B. VERKHOVSKY Copyright © 2011 SciRes. IJCNS 555 2) 1122 , p ml , p5) , pp mm uv (Monot I uv if 12 uu; 12 vv , cu cvcIuv for every ; (9.5) 0c; (9.2) 3) onicity of uncertainty); (Homogeneity). p mm ,, p uvI vu; (Symmetricity); (9.3) 9.2. Properties of (,) p m uv if p = 2 4 ) , , pq mm uv I Efficiency of paral uv if pq; (9.4) (leliza tion);Proposition 9.1: Let . Then uv (9.6) (9.6) is a functional equation of dynamic programming; it implies the following property. Proofs of this and the follow 13 12 22 11 131313 , 2 22 1211 211 22 min max,max,,,max,; ,min min max,max,,,max,. mm yuyv m mm yyu IuyyyIy uyvy IuvIy yuyyIuyy yv ing Propositions 9.29.5 are provided in the Appendix. Proposition 9.2: Let uv; then 21 2 21 , if ; 2 , ,; 0 if . m m m uv Iv uv Iuv uzzzu uv (9.7) .3. Odd Number of Processors roposition 9.3: If ; and then 9 P21pruv, 21 1 r1 21 21 1 ,, 1; ,,1 , 1; m r mr m rk vk uku rkvkkrkvukrk Iu vIrkvkukurkvrk krkvuk (9.8) here for ) 2 w1/kr er branch of 2 (1) (rkvkuku rkv (9.8) and for 0/kr in the upp wer branch of () (1)()rkvkuku rkv in the lo (9.8). 9.4. Even Number of Processors roposition 9.4: If P2pr and then for all uv, 12kr the fg dynamprogramming : ollowinic equation holds 21 2 21 1,11, 11 (,) 1,, 1, 01. r m r mr m ; rkvkukurkvrkrkvukrk Iuv Iuvrzzkurkvzuvk (9.9) .5. Defining Rules of Optimal Detecting States efinition 9.2. If there exists a pair of positive numbers and 9 2121 1 ,, rr mmmm mmm IcdIdcrd , (9.11) whic h means that D c and d such that c>d and for all nonnegative numbers u and v uv 1:; mm cd 1: mm m dcrd ; p is even, then (9.12) Proposition 9.6. if cd (,)(, ), pp mm uvI cd (9.10) then is an opimal detecting st two propositions can be proved by in du 22 1 ,1,,d rr mm IcdIcd rd {, }cd finitio timal detecting state. Den 9.3. Let {, } kk cd be the opt ate starting from whin be located after k addi tional pprobes. The following ch s ca ction: Proposition 9.5. if p is odd, then mm mmmm which means that 11 :; :1 mm m mmm ddzc cdrd 1 . (9.13) Remark 9.1. t m dcons in (9.13). 1) and 2) im (9.12) and (9 op states ; ply defining rules.13) for timal detecting,} k d; here 01 { k cz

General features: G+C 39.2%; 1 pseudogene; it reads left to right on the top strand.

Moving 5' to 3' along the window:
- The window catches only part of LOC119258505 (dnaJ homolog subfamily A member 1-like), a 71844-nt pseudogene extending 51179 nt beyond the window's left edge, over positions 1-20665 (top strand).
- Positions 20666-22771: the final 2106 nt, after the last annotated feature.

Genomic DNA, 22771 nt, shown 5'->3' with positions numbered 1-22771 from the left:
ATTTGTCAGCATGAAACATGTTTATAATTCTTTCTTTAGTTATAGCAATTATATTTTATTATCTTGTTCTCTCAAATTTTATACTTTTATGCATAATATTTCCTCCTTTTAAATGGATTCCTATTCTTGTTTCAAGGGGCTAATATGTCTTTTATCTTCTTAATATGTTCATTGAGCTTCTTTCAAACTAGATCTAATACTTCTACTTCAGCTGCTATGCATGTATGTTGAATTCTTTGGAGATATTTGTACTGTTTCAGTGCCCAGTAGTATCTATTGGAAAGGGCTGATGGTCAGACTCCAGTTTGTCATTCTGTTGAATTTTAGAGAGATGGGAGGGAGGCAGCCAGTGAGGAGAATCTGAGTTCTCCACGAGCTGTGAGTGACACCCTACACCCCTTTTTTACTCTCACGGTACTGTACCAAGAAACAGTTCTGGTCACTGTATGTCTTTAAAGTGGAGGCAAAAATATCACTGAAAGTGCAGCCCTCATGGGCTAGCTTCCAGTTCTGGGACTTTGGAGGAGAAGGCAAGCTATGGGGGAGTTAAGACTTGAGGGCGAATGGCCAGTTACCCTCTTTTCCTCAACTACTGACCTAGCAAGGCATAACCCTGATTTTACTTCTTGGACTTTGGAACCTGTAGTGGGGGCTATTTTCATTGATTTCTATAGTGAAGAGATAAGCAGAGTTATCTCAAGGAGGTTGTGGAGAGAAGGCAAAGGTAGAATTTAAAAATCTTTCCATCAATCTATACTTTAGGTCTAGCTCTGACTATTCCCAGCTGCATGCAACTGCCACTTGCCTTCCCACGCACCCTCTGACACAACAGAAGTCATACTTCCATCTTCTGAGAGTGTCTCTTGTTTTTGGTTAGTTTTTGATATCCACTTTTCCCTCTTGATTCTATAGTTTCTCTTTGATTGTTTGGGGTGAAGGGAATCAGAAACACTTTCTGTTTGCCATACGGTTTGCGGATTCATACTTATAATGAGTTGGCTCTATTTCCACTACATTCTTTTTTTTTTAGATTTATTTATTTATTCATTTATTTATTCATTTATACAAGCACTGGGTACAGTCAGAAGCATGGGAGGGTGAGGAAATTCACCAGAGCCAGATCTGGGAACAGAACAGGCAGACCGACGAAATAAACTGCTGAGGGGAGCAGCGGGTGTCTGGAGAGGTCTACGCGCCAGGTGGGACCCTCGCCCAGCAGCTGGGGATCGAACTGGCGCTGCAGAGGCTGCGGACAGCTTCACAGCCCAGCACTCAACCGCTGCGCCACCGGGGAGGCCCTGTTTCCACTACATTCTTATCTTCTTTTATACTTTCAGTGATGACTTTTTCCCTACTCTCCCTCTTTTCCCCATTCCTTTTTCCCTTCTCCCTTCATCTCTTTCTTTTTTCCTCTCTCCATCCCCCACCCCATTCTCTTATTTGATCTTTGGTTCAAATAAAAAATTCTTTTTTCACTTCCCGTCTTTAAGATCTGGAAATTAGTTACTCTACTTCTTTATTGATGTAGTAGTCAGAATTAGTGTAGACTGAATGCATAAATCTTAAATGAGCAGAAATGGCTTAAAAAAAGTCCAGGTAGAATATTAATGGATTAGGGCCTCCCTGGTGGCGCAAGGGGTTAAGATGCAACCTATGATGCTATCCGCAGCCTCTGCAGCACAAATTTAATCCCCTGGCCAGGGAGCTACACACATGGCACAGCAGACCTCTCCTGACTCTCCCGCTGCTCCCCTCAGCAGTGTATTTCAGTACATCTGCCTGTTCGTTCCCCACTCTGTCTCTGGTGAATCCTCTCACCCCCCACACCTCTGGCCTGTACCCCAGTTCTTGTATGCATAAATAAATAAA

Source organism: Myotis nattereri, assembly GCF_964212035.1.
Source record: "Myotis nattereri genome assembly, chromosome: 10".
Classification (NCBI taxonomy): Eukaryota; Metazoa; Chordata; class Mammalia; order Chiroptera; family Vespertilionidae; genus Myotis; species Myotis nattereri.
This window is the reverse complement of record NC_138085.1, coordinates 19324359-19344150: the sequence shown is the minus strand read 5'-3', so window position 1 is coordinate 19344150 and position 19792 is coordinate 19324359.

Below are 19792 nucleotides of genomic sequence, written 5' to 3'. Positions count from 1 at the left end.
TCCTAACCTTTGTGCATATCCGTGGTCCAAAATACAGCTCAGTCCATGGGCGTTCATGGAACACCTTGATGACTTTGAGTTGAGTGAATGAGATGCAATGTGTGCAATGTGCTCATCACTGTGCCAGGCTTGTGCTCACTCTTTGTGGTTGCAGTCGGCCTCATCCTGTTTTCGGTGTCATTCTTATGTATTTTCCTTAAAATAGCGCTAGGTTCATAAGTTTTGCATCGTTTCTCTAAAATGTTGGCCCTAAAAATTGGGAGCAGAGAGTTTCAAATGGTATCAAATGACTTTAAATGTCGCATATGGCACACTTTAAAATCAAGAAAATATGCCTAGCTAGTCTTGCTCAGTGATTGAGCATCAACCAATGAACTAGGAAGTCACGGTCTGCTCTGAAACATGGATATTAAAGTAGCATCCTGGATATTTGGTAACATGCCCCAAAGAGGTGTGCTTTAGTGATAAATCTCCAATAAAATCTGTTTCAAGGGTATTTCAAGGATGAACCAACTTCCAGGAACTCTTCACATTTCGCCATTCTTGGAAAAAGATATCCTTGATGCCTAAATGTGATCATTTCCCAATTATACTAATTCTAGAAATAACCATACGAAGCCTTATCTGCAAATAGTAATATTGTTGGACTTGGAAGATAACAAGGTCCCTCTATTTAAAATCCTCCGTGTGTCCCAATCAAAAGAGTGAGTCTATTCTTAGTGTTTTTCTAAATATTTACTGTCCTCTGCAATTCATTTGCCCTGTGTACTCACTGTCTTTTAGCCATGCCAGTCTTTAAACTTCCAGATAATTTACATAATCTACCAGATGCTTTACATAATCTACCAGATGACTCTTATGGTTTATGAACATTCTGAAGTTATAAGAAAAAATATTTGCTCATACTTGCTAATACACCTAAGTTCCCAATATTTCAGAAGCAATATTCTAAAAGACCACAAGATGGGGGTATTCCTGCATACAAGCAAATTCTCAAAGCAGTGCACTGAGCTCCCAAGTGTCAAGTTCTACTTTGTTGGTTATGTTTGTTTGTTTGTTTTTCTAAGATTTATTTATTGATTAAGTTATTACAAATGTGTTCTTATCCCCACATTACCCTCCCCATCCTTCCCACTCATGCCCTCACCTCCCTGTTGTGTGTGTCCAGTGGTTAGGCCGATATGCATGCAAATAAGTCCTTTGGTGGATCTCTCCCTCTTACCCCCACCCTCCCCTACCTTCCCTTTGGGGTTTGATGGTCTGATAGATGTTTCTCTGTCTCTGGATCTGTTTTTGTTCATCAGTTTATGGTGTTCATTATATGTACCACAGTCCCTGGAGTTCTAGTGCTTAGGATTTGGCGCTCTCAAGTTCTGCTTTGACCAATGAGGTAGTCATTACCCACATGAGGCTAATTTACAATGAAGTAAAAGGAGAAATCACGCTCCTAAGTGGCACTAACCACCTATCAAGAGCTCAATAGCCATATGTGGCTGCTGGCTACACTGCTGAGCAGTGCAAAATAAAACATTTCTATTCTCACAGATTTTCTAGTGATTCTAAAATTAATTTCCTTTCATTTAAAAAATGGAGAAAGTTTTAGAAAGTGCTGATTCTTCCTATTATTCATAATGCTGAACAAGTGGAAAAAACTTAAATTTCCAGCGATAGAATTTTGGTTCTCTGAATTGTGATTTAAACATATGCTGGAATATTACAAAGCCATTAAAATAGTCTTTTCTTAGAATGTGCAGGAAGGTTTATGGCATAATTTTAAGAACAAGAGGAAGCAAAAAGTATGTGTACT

556 B. VERKHOVSKY 00 :1; :; :; :2.tdzctzrp (9.14) Proposition (1) and (2) imdefining rulesply the optimal detecting states : if p is odd, t if p is even, then for all . (9.16) Both these rules for p odd and even can be generalized as: assign for hen for all {,} kk cd 1 111 :;:; kk kk crc c (9.15) k k d d 0k :1crc 111 11 :; 11: k kkkk k kk dz d d rc rdtrz :1mod2;p (9.17) then 11 12; kk p cd 11 : :mod2. k kkk c dpcd (9.18) The following two examples and Table 9.1 {with t = 1; 00 12; 12; 12zc d} (9.19) show how steps k ar for vf processors optimal search e changing arious number o and k cd . Example 9.1. Let p = 3; the n :22; rp 1:12122;cr 1:12d; 11 :22125rcd; 2 322 :252crcd Example 9.2: Let p = 4; then for c21 :2dc 14;:5c; ; 32 d all 1k :12 k d ; and 1000 :3 312;ccdd 2 21 :33 ;ccdd 1112 3 3222 :33 12;ccdd 10. Search on Infinite Interval wi Even Number of Processors {p = 2r} bes th 10.1. Scanning Mode Let us select the first p pro11 211 ,,, qq q. and qq If maximizer 1,1 0, p sq t12,1 1 ii on a fite inte for ected rval probe. general he )th detecting state. It e are required for alternating all 2ip , then s will be deni after the very first p In, if 1, 1, , kpk sqq , then s will be detected on a finite interval after k pp r o bes. 10.2. Detecting Mode Suppose the search is in t eans that at most k (1k + 1 pprob s. ppr m tdetection of the maximizer obes will divide the larger interval into p + 1 subintervals ,,,,,, kk kkk k dcdc cd. In the kth detecting state, the search will be either in {,} kk dc state or in the {, } kk cd state. Both of these states are equivalent, i.e., they re er of pprobes for the tdetection and the symmetrical chprobes. Schematical can be described in the following diagram: 1k c quire the same numboice of ly it 11 ,;,,,,,,, , k kkkkkkkkkkk d ccdcdcdcddc (10.1) Here a semico 1k dlon separates the “leftover” interval of the prev ,,,,,, kk kkk k dcdc cd peIt detecting states descri in ious state from , where t p = the new subi he pair nique. 6 and let the search ntervals ) Ibe (,dc kk ated r times. is important to notice for further application that the bed above are not undeed, let us consider the search with is re the detecting state {,8 } x , where x is an integer vari able, and 17.x Then for any x, the maximizer s is tdetectable after one pprobe only: divide the left inter val into x equal subs using 1 interval probes and divide the rval into 8 right inte equal intervals using 81 probes. Let x = 5. Applying the schematic de scription (10.1) of search we h av e {5, 3}[1,1,1,1,1;1,1,1]{1,1}1x, then [1;1,1,1,1,1,1,1] {1,1}. In general, for any even p we consider a detecting state {1, k . If onto 1)k r {1,7} divide the right interval nating lengths equal 2( 1) 1}r ubintervals with alter . Let us p s 112( and one. Then from the diagram (10.1) one can see tha t 11 1 1,1 1 1;21 1,1,21 1,1, k kk k r rr 1 1r 1 1, 2( 1)1 {1,1}1;1,1, , k p 1, 21 ,1 1,1 rr ,1, 2 1 1 . } is the can be Therefore, the optimal detecting state starting f tdetected after k ppr detecting state s. k {1, 2(1)1r rom which s obe Table 9.1. Search intervals as functions of number of proc essors p. p 2 3 4 111 ,,cdz 1.5; 0.5; 2 2; 0.5; 2.5 2.5; 0.5; 3 222 ;;cdz 3.5; 0.5; 4 5; 2; 7 8.5; 0.5; 9 26.5; 0.5; 27 p 333 ;;cdz 7.5; 0.5; 8 14; 5; 19 5 6 7 111 ,,cdz 3; 0.5; 3.5 3.5; 0.5; 4 4; 0.5; 4.5 222 ;;cdz 10.5; 3; 13.5;18; 4; 22 4 5 15. 6 0.5; 16 333 ;;cdz 0.5; 10.5; 513 .5; 0.5; 6488; 18; 106 Copyright © 2011 SciRes. IJCNS